Transparency: farmer prosperity is a key ingredient in good chocolate
Tosier Chocolatemaker embraces transparency trade to source quality cacao.
Many companies are waking up to how business can create positive social and environmental change. We are grateful and excited to be a part of the bold new vision of cacao farmer prosperity, and thrilled to work with Uncommon Cacao.
Alto Beni Cacao, Bolivia - 2017 harvest
70%: Floral notes, with a whisper of honey and a smooth buttery finish
Deep in the jungles of Alto Beni, Bolivia, a young cacao company started by two Bolivian brothers has transformed the local cacao economy. Nelson and Jorge Valverde started the Alto Beni Cacao Company (ABC) in 2010 to improve livelihoods of small-scale farmers who depend on cacao as a main source of income. ABC pays premium farmgate prices and runs a careful centralized post-harvest operation. In 2016, ABC made adjustments with technical support by Uncommon Cacao to improve flavor and consistency. The 2016 harvest was not certified organic, though organically cultivated, and previous harvests have all been certified. We expect ABC to regain organic certification in 2017.
Maya Mountain Cacao, Belize - 2018 harvest
70%: Delicate notes of pineapple, pepper and rainforest fruits
90%: Rich and buttery with red fruit notes
Maya Mountain Cacao (“MMC”) is a pioneer in direct trade cacao sourcing. MMC, founded in 2010, put Belize on the craft chocolate map as the first exporter in the country to produce high-quality, centrally-fermented, transparently sourced cacao. MMC works with 350+ certified organic smallholder cacao farming families in the Toledo District, most of them indigenous Q’eqchi’ and Mopan Maya. MMC centrally processes all cacao at a post-harvest facility where three unique stages of sun drying create optimal flavor. MMC operates a 24-hectare Demonstration Farm, for research and trainings in best practices for increasing cacao yield and quality; in 2016, the first pods were harvested from the demo farm, just 18 months after planting. MMC is focused on being a sustainable, long term and transparent partner to farmers and producing uniquely delicious and sweet cacao that creates real positive impact for the communities of southern Belize.
Acul du Nord, Haiti - 2017 harvest
70%: Complex with distinct sour cherry notes, fig and red fruits.
Produits Des Iles SA (PISA) is committed to changing the way cacao is processed and exported from Haiti. Historically, large export companies have purchased dried, unfermented, low quality cacao from smallholder farmers at prices below the commodity market. PISA’s launch in 2014 of their centralized processing facility represented a revolutionary change in Haiti’s cacao production system. Now, PISA is the only company purchasing and centrally fermenting wet cacao, and as a result are able to sell it at a higher price for its higher quality. Farmers now earn approximately four-times as much money as they did before PISA, and are simultaneously incentivized to protect their trees from the environmentally degrading charcoal market.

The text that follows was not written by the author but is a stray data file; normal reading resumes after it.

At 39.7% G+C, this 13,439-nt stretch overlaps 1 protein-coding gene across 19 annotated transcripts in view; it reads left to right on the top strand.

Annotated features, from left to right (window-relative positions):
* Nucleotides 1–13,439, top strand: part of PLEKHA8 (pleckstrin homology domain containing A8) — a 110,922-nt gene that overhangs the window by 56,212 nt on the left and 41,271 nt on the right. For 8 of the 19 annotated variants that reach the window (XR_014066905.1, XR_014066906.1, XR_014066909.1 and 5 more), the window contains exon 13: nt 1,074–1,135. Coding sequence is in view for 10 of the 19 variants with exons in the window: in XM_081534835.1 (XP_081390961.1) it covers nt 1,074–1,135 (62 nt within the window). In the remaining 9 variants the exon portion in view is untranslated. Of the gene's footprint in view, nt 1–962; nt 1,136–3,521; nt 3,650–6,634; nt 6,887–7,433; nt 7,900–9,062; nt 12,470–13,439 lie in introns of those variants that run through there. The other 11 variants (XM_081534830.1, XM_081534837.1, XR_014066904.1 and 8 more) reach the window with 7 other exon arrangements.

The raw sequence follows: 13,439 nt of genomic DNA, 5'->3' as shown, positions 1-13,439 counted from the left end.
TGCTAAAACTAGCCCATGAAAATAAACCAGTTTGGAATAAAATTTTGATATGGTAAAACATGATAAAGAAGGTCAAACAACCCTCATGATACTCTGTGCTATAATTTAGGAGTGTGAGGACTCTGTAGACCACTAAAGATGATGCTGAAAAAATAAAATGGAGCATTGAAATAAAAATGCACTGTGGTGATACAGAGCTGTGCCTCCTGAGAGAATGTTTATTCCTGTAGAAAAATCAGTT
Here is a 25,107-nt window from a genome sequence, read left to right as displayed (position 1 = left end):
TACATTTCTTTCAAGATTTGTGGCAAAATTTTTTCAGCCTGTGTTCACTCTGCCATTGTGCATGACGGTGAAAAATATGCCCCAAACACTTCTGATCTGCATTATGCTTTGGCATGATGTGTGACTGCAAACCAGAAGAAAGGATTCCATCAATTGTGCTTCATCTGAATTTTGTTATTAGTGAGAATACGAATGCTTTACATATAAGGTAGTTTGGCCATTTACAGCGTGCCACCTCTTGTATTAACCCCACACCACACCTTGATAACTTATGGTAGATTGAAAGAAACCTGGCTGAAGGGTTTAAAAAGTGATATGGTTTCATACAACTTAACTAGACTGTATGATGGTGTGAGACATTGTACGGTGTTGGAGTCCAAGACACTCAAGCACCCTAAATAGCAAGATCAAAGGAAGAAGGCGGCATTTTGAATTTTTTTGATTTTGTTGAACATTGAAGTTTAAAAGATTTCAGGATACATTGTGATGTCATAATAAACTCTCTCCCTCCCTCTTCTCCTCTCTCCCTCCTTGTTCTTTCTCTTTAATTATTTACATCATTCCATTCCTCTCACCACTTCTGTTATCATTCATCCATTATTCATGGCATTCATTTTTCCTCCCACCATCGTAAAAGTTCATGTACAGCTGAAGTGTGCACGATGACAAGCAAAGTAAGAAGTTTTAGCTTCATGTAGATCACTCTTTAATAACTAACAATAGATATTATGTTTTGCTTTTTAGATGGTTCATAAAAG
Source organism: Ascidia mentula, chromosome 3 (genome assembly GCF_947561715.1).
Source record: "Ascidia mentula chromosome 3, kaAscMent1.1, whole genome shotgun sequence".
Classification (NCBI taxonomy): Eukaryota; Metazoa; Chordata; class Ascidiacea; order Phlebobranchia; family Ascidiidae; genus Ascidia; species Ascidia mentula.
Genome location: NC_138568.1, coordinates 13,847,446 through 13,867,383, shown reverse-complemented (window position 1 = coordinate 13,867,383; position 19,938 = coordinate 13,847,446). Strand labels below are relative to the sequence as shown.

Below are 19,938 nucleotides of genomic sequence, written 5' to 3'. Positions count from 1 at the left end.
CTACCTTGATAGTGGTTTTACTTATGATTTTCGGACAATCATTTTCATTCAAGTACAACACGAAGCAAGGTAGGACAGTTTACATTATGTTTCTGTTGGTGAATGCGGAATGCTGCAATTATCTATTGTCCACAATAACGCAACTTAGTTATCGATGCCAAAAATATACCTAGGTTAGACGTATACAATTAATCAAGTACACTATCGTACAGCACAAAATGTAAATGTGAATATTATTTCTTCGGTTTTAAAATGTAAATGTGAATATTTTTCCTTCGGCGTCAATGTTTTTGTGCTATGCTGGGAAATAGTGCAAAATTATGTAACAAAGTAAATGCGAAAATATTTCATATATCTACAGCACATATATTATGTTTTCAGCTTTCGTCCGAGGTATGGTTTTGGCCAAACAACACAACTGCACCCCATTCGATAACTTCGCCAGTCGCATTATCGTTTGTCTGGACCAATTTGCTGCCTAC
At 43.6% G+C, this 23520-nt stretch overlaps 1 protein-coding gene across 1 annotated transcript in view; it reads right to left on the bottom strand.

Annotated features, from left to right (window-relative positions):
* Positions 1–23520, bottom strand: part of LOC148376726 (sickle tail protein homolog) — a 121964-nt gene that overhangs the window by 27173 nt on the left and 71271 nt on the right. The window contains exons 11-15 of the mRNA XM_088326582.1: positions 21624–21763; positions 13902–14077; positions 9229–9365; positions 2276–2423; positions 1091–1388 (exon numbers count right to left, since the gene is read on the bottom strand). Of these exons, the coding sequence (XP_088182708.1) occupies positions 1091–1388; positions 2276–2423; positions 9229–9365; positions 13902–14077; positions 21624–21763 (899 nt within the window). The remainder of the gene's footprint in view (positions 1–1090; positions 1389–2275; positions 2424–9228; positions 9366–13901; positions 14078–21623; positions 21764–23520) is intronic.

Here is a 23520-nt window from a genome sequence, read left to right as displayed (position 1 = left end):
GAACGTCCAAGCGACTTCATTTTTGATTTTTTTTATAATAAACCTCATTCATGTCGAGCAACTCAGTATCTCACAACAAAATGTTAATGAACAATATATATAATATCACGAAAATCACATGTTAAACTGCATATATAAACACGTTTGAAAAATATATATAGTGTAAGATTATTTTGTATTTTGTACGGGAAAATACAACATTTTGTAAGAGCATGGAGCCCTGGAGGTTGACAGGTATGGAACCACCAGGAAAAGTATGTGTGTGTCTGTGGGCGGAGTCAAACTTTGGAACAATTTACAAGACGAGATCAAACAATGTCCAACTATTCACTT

Tumaco, Colombia - 2017 harvest
70%: Rich and nutty with notes of sweet banana and a hint of spice.
On the southern pacific coast of Colombia, Tumaco is a region that has been hard hit by historic political conflict and plagued by narco trafficking. The predominantly Afro-Colombian population has faced a great deal of prejudice and sustainable local development has been hijacked by extensive penetration of paramilitary and narco groups. When Cacao de Colombia first explored the region back in 2011, they found cacao everywhere; drying on any flat surface farmers could find, including the road. The sheer volume of cacao was overwhelming, and the opportunity for quality and systemic improvement was obvious. Cacao de Colombia has worked with three community cooperatives to introduce centralized processing and drying. Because of the introduction of centralized processing and Cacao de Colombia’s expertise in high-quality flavor development, farmers today earn 70% more income from cacao today than they did when selling dried beans to the commodity market supply chain, and have a true sustainable alternative to coca production or involvement in the narco groups.